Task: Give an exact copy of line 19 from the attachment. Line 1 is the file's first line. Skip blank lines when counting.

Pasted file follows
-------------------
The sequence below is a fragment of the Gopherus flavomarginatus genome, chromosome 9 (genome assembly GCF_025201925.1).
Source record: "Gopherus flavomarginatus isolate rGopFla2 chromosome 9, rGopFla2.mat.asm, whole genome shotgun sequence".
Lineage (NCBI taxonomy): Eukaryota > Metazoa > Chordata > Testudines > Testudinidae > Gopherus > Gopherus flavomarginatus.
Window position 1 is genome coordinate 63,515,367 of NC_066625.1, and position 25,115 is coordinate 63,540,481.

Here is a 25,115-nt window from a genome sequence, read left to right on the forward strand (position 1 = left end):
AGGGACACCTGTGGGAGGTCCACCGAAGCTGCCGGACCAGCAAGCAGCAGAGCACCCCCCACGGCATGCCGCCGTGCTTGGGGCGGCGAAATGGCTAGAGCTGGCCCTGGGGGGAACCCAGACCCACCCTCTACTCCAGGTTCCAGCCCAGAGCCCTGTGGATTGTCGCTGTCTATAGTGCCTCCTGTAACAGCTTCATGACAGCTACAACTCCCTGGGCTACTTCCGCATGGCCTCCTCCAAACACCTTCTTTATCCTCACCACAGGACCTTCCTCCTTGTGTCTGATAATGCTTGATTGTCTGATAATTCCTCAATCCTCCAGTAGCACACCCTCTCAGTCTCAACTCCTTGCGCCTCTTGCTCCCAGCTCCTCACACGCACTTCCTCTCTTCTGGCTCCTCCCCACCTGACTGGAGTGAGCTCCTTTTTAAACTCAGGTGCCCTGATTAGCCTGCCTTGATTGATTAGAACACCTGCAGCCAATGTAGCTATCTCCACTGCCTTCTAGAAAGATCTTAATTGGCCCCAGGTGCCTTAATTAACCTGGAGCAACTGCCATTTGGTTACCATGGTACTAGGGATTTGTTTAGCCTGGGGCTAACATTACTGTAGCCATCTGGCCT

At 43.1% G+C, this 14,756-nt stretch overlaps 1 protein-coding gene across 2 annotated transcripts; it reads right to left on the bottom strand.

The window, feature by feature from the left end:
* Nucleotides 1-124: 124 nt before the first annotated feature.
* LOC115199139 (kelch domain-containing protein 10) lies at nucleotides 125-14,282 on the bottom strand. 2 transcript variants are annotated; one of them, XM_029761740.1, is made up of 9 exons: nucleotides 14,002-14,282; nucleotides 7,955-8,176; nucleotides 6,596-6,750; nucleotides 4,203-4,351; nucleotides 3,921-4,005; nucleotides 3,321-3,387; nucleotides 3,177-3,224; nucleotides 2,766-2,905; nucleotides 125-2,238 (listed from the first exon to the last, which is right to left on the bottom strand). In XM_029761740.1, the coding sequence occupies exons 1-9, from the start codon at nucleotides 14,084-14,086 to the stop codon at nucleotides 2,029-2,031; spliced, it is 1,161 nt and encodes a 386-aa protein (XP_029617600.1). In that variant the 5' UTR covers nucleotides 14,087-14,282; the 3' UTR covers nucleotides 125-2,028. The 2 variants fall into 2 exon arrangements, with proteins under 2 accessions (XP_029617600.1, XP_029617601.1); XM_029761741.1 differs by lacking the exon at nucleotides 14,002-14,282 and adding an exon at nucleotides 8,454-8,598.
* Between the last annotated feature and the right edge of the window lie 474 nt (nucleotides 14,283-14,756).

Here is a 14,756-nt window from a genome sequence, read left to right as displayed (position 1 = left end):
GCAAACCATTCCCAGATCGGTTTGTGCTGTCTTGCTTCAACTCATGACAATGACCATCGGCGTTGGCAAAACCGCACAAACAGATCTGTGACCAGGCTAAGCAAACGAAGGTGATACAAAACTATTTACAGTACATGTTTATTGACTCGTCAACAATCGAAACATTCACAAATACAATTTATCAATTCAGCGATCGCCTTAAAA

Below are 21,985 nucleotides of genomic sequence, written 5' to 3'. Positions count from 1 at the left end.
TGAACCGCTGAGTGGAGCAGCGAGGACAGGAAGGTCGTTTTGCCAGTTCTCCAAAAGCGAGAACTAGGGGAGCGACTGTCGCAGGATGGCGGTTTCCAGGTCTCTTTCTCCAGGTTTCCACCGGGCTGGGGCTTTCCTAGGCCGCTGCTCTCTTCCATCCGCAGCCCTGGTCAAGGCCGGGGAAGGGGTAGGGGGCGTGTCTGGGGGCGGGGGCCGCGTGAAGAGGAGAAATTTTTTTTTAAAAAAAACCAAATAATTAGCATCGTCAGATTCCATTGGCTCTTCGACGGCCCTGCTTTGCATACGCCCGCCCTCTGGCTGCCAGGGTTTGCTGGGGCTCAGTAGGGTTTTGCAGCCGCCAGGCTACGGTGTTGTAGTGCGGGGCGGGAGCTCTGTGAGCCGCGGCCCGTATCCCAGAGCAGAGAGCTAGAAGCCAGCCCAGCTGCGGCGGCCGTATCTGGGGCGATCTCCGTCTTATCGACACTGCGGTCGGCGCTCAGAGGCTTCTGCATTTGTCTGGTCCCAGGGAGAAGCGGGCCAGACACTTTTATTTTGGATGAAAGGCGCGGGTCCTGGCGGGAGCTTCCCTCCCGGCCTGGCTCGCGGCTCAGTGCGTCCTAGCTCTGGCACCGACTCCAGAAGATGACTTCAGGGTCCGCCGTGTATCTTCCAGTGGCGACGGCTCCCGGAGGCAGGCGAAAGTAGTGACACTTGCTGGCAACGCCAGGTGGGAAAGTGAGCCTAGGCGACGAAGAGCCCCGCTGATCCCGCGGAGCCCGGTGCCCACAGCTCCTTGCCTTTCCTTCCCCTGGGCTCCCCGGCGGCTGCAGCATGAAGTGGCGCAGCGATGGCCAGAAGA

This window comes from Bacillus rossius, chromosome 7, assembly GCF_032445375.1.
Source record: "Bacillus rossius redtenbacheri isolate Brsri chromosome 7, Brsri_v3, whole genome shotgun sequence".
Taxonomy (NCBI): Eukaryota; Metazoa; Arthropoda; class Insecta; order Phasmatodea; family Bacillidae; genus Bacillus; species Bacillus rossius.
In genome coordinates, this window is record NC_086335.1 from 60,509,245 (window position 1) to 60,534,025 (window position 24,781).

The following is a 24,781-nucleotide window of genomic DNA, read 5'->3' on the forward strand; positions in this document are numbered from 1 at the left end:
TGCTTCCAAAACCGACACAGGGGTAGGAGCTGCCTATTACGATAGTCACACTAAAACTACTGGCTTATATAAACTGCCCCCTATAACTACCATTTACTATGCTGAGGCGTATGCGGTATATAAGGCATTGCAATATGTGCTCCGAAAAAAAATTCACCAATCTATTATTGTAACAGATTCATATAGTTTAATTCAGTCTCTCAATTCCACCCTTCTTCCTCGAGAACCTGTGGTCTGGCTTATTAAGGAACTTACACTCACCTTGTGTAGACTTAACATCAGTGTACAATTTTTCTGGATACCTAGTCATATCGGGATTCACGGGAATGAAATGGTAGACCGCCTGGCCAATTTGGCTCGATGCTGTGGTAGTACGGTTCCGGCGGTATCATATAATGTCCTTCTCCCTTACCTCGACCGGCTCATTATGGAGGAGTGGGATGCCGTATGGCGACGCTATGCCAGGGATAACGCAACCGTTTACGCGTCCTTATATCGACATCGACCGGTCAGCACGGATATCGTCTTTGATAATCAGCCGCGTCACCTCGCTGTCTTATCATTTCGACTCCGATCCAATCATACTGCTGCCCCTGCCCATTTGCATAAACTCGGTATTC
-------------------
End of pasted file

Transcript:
In genome coordinates, this window is record NC_086335.1 from 60,509,245 (window position 1) to 60,534,025 (window position 24,781).